In late 2014, Michelle Hunder came to the end of a personal project documenting the hip-hop music community in Australia. Having spent two years travelling around the country to photograph 182 artists, she had found that only around ten of them were women.
This realisation coincided with renewed criticism of a glaring gender imbalance in the annual Triple J Hottest 100 listeners' poll. The ensuing conversation revealed gender disparity not just concerning female artists, but also behind the scenes in the industry. Hunder determined to find a way to shine a light on as many of these incredible women as possible.
From household names to the freshest faces, the highest priority was that the filmmakers engaged, included and reflected the true diversity of today's Australian music landscape. Through these interviews, Sangiorgi Dalimore and Hunder were acquainted with the most charismatic, funny and fiercely creative women whose journeys captured their hearts and fuelled their ambition to keep documenting.
The editing process took over a year, with more than 48 hours of interview footage to review and cut down, organise the sequence, structure, animations and sound.
The original concept was a small photo series, but Hunder quickly realised that the story could not be adequately told in portraits alone. She approached her filmmaker friend and long-time collaborator Claudia Sangiorgi Dalimore to interview each of the women as they were documented.
Only vague plans for a future documentary were initially discussed, but over the next two years, as Hunder and Sangiorgi Dalimore travelled, photographed and interviewed scores of women from various paths of the industry, an undeniable story emerged.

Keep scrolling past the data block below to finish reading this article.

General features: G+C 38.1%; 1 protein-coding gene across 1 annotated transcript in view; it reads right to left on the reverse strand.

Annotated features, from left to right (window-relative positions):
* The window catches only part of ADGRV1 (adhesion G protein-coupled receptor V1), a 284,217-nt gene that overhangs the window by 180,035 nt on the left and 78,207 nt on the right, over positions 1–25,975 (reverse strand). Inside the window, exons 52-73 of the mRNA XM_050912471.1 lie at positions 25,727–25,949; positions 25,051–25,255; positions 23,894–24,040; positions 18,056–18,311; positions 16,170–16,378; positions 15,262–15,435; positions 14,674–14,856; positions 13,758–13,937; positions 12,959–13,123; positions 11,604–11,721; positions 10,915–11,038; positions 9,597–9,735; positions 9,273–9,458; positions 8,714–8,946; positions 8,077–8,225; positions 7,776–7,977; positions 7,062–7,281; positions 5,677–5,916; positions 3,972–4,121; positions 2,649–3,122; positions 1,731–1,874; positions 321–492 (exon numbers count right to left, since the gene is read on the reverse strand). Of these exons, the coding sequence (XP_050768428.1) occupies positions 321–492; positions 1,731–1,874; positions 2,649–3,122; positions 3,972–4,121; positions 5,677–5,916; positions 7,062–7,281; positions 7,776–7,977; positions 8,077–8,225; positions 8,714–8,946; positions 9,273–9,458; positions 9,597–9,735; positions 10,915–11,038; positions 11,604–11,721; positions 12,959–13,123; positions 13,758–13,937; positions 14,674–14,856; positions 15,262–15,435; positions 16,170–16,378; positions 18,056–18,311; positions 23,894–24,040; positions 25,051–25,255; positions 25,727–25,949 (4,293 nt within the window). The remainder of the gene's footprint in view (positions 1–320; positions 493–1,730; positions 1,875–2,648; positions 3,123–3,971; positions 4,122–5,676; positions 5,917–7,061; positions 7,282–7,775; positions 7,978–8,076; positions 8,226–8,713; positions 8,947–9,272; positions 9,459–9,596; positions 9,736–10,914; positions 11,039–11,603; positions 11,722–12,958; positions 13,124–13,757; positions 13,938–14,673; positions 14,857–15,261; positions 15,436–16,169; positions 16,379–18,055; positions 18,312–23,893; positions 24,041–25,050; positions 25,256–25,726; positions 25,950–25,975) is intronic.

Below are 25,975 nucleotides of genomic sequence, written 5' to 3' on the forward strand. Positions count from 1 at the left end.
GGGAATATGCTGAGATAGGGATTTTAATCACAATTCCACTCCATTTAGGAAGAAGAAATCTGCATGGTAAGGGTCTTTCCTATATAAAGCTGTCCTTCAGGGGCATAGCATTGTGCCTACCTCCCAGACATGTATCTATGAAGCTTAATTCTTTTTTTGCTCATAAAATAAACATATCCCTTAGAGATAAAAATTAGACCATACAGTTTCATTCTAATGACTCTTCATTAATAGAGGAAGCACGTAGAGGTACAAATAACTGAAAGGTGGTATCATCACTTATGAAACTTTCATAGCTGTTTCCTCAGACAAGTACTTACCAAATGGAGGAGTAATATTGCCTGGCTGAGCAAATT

The film premiered at the Human Rights and Arts Film Festival in Melbourne in December 2017.
The film was completely independent and unfunded, which meant that Sangiorgi Dalimore and Hunder self-funded and voluntarily made the documentary. Their ability to constantly lean on each other is a reflection of the power of coming together for a greater purpose. Ultimately, it was the experience of meeting so many brilliant women that gave the filmmakers the courage to keep going. Each interview; finding that connection, inspired them to share the magic of such authentic expression.
Have you ever listened to Triple J’s Hottest 100? Did you realise there was a gender imbalance?
What other art forms have gender inequality?
What tells the story more effectively, a photo series or a documentary? What else could tell this story?
Have you ever edited a film, and how long did you spend editing it? What was the most time consuming part of editing? What did you enjoy most?
What does it mean for a film to be independent or self-funded?
Search for newspaper articles about this documentary and also about gender inequality in the Australian music industry.
Compare your research with a partner, considering:
who is speaking out about or writing about the issues?
what are some main issues in the Australian music industry?
how does the documentary try and address these?